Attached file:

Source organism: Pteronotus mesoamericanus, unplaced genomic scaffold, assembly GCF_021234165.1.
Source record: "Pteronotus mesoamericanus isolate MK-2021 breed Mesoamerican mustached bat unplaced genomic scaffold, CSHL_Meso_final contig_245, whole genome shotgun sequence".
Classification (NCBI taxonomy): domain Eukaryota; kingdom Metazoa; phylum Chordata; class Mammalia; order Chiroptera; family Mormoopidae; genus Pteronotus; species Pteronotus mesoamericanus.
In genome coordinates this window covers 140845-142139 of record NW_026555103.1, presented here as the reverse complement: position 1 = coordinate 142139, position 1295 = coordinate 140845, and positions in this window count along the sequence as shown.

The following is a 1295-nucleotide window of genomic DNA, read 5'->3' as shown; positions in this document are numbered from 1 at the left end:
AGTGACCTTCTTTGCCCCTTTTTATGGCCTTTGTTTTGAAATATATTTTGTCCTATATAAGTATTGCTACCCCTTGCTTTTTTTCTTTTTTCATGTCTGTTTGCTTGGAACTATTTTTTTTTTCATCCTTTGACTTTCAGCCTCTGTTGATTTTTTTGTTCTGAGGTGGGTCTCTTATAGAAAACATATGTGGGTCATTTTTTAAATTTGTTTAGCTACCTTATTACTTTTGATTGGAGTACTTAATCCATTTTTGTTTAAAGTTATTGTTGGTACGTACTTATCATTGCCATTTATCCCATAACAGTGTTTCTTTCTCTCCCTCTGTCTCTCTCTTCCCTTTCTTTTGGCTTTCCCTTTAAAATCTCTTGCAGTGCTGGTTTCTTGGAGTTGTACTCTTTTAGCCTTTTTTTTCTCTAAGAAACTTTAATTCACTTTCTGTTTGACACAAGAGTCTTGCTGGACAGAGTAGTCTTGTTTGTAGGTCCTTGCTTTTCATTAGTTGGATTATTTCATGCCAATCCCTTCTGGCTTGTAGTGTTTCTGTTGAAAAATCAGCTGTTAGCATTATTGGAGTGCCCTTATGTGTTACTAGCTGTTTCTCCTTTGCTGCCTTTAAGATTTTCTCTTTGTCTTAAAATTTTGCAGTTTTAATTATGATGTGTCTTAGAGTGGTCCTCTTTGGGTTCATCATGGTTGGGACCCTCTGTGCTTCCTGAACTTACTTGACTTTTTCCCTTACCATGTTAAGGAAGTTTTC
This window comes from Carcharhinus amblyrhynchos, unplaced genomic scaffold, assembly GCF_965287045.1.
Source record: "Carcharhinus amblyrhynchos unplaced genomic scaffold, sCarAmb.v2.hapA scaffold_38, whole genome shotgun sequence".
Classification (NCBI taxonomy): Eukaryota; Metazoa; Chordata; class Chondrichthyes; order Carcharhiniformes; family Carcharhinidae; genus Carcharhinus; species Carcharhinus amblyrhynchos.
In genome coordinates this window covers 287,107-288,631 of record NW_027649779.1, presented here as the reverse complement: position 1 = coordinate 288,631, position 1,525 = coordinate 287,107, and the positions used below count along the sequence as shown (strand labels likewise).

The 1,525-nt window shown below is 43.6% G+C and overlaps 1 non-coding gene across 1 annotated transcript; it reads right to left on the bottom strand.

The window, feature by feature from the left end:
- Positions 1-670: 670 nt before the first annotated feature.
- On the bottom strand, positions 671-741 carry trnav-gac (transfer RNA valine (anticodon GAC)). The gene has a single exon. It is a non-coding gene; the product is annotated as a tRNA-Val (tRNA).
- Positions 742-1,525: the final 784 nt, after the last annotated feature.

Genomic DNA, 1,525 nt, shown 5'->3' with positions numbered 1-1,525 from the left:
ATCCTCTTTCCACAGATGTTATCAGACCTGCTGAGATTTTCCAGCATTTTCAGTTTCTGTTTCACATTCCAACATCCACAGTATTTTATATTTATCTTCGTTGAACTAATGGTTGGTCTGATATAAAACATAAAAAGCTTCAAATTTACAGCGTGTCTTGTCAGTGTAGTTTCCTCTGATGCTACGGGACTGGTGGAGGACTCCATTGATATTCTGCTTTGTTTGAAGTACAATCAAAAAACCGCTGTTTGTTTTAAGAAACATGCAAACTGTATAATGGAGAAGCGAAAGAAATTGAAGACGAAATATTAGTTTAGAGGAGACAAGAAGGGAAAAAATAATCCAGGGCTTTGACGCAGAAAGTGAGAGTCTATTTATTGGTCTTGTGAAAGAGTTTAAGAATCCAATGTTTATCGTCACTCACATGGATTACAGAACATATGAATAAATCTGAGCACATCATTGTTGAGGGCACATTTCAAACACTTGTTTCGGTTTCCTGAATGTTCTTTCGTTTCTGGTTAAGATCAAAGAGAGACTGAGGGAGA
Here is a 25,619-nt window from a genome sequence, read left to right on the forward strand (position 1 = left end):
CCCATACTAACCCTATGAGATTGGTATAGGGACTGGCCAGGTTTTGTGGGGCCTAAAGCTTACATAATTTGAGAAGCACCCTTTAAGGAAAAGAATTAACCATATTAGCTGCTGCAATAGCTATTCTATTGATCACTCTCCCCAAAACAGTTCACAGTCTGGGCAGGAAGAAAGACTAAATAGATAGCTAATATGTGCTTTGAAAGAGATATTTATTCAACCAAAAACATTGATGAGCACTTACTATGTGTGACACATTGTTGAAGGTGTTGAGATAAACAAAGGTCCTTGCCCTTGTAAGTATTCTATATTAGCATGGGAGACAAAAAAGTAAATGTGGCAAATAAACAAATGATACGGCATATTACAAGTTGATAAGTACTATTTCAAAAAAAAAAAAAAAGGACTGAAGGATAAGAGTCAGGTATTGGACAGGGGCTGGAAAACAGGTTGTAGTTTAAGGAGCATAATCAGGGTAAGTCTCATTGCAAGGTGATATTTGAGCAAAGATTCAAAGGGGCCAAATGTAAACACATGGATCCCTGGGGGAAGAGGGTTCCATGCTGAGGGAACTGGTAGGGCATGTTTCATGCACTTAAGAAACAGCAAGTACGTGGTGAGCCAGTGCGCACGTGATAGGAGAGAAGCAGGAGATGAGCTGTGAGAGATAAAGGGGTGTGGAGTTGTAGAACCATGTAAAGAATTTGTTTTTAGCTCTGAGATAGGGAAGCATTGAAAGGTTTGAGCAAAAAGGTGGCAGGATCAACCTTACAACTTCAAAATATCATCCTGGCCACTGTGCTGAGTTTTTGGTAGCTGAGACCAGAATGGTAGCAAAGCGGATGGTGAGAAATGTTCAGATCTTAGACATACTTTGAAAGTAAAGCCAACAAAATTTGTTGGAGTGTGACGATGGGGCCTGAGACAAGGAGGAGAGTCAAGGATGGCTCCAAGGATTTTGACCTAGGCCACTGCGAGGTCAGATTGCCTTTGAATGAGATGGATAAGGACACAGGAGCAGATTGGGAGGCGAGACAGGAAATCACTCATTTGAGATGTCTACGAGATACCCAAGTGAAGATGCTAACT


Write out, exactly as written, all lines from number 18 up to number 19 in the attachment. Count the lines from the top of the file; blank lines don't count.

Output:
Here is a 25,619-nt window from a genome sequence, read left to right on the forward strand (position 1 = left end):
CCCATACTAACCCTATGAGATTGGTATAGGGACTGGCCAGGTTTTGTGGGGCCTAAAGCTTACATAATTTGAGAAGCACCCTTTAAGGAAAAGAATTAACCATATTAGCTGCTGCAATAGCTATTCTATTGATCACTCTCCCCAAAACAGTTCACAGTCTGGGCAGGAAGAAAGACTAAATAGATAGCTAATATGTGCTTTGAAAGAGATATTTATTCAACCAAAAACATTGATGAGCACTTACTATGTGTGACACATTGTTGAAGGTGTTGAGATAAACAAAGGTCCTTGCCCTTGTAAGTATTCTATATTAGCATGGGAGACAAAAAAGTAAATGTGGCAAATAAACAAATGATACGGCATATTACAAGTTGATAAGTACTATTTCAAAAAAAAAAAAAAAGGACTGAAGGATAAGAGTCAGGTATTGGACAGGGGCTGGAAAACAGGTTGTAGTTTAAGGAGCATAATCAGGGTAAGTCTCATTGCAAGGTGATATTTGAGCAAAGATTCAAAGGGGCCAAATGTAAACACATGGATCCCTGGGGGAAGAGGGTTCCATGCTGAGGGAACTGGTAGGGCATGTTTCATGCACTTAAGAAACAGCAAGTACGTGGTGAGCCAGTGCGCACGTGATAGGAGAGAAGCAGGAGATGAGCTGTGAGAGATAAAGGGGTGTGGAGTTGTAGAACCATGTAAAGAATTTGTTTTTAGCTCTGAGATAGGGAAGCATTGAAAGGTTTGAGCAAAAAGGTGGCAGGATCAACCTTACAACTTCAAAATATCATCCTGGCCACTGTGCTGAGTTTTTGGTAGCTGAGACCAGAATGGTAGCAAAGCGGATGGTGAGAAATGTTCAGATCTTAGACATACTTTGAAAGTAAAGCCAACAAAATTTGTTGGAGTGTGACGATGGGGCCTGAGACAAGGAGGAGAGTCAAGGATGGCTCCAAGGATTTTGACCTAGGCCACTGCGAGGTCAGATTGCCTTTGAATGAGATGGATAAGGACACAGGAGCAGATTGGGAGGCGAGACAGGAAATCACTCATTTGAGATGTCTACGAGATACCCAAGTGAAGATGCTAACT